(1) > stating “they are not deemed sufficient”, which lacks evidence, is a slightly odd way of reasoning imo.
(2) > The folks that are satisfied with the current mechanisms, or that don’t have an issue with globals at all, do not start those discussions. Only the ones that are not satisfied do.
So you admit, in (2), that there are some people who are "not satisfied". Yet in (1) you insisted there was no evidence of "not deemed sufficient". I honestly cannot connect these two statements of yours.
> Now concluding that because you start a discussion, that it “evidently”
means others peoples problems haven’t been solved, and that the “general audience” still has an issue, is a rather big claim.
I did not make such conclusions, so I am not sure what you are arguing with.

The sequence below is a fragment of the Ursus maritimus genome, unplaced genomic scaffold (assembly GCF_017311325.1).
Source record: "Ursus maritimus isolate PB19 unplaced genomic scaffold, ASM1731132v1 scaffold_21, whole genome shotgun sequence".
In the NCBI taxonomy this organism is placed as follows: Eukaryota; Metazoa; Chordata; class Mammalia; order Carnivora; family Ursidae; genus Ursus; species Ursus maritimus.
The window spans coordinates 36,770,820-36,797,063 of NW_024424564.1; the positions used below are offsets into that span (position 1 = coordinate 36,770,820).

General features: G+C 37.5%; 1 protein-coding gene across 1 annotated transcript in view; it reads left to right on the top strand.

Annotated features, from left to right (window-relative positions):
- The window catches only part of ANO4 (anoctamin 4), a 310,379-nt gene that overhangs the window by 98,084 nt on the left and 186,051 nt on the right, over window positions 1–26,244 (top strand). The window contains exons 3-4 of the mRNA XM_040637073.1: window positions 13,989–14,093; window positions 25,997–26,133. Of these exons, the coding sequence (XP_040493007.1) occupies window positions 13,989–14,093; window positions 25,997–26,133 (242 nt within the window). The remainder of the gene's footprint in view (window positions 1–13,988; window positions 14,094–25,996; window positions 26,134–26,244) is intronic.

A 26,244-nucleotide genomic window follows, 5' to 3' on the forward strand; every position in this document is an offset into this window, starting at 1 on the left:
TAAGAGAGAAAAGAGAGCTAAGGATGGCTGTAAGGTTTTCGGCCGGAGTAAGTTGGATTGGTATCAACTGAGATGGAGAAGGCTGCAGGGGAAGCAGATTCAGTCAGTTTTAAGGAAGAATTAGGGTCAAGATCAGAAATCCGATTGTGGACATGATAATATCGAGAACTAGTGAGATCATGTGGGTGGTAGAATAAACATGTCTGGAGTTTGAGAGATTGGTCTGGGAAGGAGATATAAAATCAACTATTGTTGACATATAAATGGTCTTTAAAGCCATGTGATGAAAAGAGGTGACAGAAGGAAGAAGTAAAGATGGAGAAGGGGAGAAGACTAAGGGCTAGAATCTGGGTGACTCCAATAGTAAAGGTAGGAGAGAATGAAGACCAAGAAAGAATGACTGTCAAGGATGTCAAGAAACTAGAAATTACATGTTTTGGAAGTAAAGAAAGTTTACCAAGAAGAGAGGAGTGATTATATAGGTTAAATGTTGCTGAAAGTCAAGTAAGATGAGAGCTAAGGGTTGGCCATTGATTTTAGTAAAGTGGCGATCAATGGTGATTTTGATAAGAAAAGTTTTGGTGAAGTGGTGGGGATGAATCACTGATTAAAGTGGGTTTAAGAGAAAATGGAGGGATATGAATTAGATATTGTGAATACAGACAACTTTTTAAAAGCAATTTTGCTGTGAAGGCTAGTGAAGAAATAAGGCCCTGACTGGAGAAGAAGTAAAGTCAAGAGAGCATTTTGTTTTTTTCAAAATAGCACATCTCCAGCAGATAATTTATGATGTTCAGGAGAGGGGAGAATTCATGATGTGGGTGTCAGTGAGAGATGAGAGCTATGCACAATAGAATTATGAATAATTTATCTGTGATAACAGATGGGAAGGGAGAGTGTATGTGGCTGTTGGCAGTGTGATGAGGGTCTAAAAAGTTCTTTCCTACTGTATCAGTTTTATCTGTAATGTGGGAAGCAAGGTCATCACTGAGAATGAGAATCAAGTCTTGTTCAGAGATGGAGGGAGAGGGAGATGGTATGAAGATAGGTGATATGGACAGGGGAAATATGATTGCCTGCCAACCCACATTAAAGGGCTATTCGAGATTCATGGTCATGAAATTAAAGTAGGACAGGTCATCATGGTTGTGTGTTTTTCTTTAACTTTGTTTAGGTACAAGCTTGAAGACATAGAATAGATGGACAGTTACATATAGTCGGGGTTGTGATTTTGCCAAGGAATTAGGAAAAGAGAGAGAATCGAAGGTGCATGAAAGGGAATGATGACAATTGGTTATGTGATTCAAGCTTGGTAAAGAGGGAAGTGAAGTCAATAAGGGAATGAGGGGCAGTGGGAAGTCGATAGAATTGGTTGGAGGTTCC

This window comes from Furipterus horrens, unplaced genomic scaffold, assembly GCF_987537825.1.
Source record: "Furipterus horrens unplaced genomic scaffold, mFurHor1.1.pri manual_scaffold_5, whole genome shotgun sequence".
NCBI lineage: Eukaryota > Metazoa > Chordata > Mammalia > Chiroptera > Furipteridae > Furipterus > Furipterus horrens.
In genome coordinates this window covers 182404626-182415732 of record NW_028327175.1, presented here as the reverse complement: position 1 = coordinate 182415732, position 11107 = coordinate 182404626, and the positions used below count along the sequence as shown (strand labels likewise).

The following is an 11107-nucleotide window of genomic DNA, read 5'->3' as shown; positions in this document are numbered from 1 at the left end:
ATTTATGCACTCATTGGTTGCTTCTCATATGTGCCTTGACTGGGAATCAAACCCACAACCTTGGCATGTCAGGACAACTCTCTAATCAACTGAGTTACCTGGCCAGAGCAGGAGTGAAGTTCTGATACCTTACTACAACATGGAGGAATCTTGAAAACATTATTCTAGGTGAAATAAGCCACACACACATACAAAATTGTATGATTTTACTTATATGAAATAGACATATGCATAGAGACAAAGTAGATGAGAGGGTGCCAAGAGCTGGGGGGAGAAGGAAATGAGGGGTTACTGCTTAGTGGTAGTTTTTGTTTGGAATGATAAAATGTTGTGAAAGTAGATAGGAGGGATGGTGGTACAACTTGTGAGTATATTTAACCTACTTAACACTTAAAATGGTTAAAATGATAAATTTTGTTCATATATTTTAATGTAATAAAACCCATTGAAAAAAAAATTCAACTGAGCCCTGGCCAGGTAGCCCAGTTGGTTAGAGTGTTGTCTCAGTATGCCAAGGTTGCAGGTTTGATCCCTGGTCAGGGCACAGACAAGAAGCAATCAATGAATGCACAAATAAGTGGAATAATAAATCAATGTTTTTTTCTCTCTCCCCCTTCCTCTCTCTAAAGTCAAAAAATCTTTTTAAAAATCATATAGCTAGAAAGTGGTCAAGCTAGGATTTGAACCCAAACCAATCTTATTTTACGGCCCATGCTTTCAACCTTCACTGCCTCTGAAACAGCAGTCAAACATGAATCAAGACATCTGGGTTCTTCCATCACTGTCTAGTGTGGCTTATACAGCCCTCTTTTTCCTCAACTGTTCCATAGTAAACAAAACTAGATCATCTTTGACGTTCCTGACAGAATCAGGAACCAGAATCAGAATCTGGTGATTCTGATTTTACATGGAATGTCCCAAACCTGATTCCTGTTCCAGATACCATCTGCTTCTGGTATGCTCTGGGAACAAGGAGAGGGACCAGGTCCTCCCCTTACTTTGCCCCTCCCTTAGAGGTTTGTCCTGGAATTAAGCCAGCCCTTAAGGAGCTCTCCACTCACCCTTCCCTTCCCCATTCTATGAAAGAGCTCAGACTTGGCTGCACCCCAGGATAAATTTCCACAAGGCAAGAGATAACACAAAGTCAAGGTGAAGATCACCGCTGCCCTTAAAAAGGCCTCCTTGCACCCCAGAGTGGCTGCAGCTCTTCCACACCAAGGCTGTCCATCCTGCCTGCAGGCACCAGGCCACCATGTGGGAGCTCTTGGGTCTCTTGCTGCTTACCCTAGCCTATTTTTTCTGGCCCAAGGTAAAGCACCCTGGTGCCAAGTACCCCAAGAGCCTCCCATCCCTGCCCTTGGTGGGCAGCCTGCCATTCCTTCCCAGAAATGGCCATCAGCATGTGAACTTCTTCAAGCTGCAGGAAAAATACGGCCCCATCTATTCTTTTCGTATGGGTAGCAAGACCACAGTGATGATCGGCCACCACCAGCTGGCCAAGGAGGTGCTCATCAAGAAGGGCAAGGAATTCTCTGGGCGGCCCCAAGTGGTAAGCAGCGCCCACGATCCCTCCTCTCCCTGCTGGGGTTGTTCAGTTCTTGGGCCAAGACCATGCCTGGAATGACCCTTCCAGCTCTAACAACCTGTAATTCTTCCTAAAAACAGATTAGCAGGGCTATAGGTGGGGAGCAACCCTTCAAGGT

It is evident that (A) "some people are satisfied" and (B) "some people are not satisfied". I proposed something that would be suitable for both camps, not requiring camp (A) to do anything at all.
Now I get responses from camp (A) that "this is unnecessary", because, drum roll,, they are camp (A).
> This argument equals your statement of “not deemed sufficient”. By what measure “sufficient"?
Per (1) and (2), you contradict yourself when talking about
“not deemed sufficient”. I am afraid you will need to clarify your position here.
> And I didn’t even respond to your proposal, only to your reasoning.
Ah, great. Arguing for the same of arguing, in the middle of somebody else's discussion.